All participants were assessed in relation to weight (kg) using a Taurus 150kg XY 6091 Kikos® scale, and height (m) with an anthropometric measurement tape of fiber glass with lock (Shopfisio®). Both measures were used to calculate Body Mass Index (BMI - kg/m2).

Flexibility was assessed by the fingertip-to-floor test 18. Participants were requested to keep their knees extended and their hands overlapping each other in such a way that the middle finger of one hand was superimposed over the middle finger of the other hand. From this position, participants were requested to completely flex their trunk towards the ground with their arms and head relaxed 19. At that moment, the interviewer measured the distance between the tip of the middle finger to the floor using a measuring tape.

Postural evaluation was performed from the frontal, right and left, and posterior views. The presence of postural disorders was recorded on the assessment sheet and included: scoliosis; anterior head; lumbar and cervical hyperlordosis; thoracic hyperkinesis and decreased spinal curvatures 20.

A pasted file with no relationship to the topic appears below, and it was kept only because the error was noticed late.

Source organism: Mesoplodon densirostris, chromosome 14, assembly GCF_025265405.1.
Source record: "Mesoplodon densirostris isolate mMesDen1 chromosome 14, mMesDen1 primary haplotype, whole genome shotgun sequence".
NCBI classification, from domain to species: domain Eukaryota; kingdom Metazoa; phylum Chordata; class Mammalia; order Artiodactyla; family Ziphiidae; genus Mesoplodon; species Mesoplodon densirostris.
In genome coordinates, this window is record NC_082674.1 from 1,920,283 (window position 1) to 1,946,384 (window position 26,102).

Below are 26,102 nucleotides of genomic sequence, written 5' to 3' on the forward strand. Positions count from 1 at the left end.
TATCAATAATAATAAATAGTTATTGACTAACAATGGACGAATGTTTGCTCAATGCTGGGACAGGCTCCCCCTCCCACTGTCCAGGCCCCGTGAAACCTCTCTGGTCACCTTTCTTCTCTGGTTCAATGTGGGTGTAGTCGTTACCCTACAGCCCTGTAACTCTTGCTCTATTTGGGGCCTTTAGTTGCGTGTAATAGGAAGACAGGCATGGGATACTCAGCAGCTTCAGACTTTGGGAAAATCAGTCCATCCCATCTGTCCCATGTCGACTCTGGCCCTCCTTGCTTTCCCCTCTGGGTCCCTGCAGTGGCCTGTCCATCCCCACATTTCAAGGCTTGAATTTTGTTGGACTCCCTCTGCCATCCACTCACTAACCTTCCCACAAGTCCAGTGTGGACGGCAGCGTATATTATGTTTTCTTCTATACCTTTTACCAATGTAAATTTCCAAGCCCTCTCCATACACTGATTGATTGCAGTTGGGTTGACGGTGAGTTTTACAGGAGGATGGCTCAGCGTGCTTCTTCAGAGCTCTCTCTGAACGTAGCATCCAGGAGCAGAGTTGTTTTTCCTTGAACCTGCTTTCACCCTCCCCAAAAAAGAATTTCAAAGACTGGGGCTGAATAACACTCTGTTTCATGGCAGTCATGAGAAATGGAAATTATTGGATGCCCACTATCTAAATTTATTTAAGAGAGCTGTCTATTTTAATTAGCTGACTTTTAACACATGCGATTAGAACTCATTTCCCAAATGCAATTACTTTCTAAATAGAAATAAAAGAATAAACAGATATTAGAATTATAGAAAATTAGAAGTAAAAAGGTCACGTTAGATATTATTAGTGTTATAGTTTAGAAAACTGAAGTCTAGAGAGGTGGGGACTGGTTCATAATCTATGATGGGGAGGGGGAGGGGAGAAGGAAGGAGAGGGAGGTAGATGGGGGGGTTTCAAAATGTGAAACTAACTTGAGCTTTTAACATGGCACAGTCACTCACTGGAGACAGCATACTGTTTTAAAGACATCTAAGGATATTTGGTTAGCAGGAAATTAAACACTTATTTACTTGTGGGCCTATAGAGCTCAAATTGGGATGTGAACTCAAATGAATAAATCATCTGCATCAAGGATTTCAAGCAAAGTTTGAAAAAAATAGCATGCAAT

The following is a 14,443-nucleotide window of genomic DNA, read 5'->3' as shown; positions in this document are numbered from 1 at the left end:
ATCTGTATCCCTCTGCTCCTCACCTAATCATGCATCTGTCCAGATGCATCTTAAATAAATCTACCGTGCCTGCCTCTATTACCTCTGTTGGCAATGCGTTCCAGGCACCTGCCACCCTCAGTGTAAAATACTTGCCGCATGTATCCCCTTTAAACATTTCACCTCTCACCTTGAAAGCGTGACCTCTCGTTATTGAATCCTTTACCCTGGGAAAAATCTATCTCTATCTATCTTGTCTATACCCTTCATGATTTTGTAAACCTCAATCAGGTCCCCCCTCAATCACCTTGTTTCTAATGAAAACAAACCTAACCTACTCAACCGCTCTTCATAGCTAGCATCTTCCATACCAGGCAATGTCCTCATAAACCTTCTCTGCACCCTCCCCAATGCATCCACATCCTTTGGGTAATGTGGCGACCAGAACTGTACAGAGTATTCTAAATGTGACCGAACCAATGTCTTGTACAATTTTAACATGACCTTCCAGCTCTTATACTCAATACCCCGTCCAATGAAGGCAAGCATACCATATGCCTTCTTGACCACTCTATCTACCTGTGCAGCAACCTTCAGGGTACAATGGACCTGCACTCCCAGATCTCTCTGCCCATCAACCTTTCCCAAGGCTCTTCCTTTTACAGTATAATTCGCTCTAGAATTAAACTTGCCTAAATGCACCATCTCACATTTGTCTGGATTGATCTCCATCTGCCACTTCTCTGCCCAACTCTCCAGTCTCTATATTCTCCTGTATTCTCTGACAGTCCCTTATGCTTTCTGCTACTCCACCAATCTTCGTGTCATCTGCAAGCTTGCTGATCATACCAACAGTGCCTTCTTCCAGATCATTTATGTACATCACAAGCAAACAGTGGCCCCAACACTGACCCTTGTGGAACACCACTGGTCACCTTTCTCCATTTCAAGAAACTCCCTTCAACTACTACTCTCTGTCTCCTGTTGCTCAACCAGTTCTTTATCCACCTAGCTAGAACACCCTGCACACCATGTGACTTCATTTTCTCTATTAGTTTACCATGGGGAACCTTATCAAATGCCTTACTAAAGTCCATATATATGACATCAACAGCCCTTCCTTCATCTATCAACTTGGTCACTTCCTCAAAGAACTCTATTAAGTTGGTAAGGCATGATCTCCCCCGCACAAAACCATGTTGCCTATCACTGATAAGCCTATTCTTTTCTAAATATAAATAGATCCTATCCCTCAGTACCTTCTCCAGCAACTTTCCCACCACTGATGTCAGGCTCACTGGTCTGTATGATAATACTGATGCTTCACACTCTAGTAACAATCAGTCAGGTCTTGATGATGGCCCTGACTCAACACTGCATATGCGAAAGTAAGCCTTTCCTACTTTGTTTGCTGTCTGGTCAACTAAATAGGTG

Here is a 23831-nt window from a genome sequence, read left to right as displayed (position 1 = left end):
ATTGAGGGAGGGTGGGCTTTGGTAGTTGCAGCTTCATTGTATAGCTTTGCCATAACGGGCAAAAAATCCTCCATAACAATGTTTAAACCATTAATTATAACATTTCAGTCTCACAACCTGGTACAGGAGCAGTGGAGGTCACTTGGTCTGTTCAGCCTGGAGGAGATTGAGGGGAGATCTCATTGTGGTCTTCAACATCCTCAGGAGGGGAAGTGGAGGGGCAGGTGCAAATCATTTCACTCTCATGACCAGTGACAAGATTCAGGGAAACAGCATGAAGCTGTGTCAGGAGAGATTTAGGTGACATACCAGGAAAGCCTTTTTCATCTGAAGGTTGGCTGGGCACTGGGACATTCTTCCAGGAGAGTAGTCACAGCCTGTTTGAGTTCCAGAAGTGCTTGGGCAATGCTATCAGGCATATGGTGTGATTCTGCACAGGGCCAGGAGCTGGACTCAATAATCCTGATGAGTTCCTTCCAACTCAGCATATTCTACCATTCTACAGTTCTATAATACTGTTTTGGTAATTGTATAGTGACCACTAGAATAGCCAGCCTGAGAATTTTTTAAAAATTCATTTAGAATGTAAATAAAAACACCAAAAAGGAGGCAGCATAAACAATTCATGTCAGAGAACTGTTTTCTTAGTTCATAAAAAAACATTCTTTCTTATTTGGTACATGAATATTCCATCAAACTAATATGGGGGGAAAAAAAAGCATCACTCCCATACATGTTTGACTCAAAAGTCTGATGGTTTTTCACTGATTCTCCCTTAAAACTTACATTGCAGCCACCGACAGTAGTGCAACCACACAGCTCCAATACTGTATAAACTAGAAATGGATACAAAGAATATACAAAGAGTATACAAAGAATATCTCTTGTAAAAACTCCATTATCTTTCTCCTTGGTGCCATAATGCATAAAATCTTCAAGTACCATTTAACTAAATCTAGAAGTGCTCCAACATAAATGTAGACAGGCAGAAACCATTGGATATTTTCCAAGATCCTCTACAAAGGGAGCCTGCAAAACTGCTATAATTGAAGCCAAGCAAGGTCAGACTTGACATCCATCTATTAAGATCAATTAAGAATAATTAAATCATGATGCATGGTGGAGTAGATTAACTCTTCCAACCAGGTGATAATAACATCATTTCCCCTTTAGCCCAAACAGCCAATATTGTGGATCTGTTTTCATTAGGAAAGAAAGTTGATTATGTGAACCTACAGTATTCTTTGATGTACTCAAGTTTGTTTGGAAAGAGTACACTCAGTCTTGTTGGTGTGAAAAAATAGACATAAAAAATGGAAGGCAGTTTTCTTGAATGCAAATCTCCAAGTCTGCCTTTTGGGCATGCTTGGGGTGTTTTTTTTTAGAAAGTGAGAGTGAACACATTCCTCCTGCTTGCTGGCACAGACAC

Statistical analysis

We performed descriptive statistics using means and standard deviations for the quantitative variables and absolute and relative frequencies for the categorical variables. Data normality was verified by the Kolmogorov-Smirnov test. The relationship between the ODI values ​​of those who reported some level of disability and the quantitative variables was analyzed by Pearson’s correlation test. The relationship between the ODI score and the categorical variables was evaluated by Student’s t-test or ANOVA with Tukey post-hoc, according to the number of categories of the variable.